One of my personal emphases this year is trying to learn to delegate better. That’s available for you, too – even (and maybe especially) during the summer.

Summer seems like a great time to connect with your students (even if they’re back home) to see what “little things” they might be interested in accomplishing for the college ministry. Many are likely to have extra free time, and it’s a great way to keep them connected, too.

What’s the list of stuff they could help with? Well, you’ll have to construct that. Some things might be “vital” to your ministry, but many items might simply be helpful “give-me-a-hand” opportunities. Here are ones that come to mind in only three categories to get you started, but it’s worth spending some minutes on your own list…

  • your ministry’s social media: looking for needed updates/fixes to your various platforms, creating new content (text, graphics, videos, etc.), thinking through ways to make it better, getting your web site and other platforms ready for new freshmen (who might already be checking them out now), creating a “Parents” section for this summer, looking at what other college ministries have done with social media, starting a Twitter/Instagram/whatever for your ministry…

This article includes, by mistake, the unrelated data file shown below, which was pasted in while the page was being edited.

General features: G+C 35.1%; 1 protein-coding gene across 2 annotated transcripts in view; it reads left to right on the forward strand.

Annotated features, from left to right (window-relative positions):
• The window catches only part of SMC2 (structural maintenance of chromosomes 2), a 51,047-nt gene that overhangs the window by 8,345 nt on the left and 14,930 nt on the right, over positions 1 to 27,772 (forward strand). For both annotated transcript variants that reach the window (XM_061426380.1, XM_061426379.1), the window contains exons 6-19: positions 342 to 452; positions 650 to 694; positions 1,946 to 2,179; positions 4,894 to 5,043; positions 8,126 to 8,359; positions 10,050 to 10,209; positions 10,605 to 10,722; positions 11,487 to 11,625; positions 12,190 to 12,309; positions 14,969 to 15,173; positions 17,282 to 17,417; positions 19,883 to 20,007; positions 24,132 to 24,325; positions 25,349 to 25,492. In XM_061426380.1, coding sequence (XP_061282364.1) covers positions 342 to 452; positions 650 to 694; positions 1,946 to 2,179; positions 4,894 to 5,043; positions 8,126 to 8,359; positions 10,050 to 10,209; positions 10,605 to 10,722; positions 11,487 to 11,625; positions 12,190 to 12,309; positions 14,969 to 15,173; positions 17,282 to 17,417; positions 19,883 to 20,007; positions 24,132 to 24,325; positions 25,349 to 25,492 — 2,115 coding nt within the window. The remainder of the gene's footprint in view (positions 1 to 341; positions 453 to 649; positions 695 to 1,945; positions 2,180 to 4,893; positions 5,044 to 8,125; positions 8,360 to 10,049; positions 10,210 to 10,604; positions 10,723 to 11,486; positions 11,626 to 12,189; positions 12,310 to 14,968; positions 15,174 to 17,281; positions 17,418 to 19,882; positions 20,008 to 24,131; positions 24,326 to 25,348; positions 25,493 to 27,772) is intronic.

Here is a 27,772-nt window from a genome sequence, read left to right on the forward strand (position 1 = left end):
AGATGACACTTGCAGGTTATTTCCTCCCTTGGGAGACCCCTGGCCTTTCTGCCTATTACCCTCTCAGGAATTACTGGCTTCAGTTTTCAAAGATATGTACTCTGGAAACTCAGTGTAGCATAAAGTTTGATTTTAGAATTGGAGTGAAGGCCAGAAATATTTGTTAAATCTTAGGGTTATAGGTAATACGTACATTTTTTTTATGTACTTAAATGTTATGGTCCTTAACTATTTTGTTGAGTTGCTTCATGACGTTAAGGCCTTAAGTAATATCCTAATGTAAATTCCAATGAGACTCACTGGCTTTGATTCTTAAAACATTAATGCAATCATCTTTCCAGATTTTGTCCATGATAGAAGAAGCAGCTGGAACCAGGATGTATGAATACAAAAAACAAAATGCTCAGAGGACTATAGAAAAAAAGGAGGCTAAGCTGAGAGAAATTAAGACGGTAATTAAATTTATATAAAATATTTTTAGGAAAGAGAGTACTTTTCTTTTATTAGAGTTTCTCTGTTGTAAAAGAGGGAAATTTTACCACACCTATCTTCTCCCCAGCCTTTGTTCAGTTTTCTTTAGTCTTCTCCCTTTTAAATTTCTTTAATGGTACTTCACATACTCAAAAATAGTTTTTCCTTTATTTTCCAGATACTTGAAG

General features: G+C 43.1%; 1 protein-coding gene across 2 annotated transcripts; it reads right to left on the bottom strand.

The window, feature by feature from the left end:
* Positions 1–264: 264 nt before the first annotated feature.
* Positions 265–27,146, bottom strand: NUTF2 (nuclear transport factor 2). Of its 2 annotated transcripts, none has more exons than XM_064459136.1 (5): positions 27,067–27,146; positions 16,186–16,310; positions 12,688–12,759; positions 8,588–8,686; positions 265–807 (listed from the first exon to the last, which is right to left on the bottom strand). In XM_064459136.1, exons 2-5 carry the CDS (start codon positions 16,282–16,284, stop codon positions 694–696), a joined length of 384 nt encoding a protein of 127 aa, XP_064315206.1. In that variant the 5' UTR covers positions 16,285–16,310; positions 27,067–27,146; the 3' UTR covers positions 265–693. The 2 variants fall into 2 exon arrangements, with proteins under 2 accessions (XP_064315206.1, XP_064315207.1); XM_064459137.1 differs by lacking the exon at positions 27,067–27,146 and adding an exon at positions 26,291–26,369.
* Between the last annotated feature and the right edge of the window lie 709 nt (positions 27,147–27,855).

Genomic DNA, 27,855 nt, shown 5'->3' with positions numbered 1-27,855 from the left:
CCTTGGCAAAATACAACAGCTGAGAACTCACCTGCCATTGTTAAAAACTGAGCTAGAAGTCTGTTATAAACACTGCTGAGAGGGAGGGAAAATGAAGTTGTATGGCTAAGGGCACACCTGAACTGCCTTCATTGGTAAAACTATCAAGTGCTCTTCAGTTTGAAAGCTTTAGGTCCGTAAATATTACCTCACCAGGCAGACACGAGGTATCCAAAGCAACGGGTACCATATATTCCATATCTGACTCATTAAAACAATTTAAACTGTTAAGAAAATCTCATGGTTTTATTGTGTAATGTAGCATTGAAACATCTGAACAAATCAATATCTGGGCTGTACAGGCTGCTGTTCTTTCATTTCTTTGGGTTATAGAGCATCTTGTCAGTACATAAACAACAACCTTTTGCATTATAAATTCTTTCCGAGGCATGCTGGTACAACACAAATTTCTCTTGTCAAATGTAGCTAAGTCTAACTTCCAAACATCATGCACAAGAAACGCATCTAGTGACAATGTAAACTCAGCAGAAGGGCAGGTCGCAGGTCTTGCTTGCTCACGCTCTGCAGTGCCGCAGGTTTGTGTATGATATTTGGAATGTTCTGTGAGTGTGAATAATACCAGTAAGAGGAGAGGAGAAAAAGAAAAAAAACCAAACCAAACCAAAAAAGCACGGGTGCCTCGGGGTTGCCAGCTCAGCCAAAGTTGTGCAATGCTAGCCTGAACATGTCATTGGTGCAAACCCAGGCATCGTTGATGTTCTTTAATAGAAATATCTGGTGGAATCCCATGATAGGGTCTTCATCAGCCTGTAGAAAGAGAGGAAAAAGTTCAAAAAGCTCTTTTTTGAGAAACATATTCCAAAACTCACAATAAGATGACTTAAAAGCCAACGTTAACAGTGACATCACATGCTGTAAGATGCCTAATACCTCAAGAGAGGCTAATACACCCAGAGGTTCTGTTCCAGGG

• material content: creating “personal study” articles about important topics that students ask about, creating advertisements for the upcoming school year, looking for good articles/books worth having available at your campus ministry, creating “swag” like T-shirts or other fun stuff…
  • activity content: helping with research for messages for the fall, preparing to give messages for the fall, rethinking your Large Group Meeting, vetting small group curriculum, finding out what other college ministries do, planning start-of-the-school-year activities, planning events for the fall or spring, planning a mission trip, researching potential organizational partners for local service or missions or anything else…

Some of these things require special talent. Some of them require leaders. Some of them are more broad.

But all of them, with the right student, could be moved off of your plate – while giving students more ownership. What else could you delegate?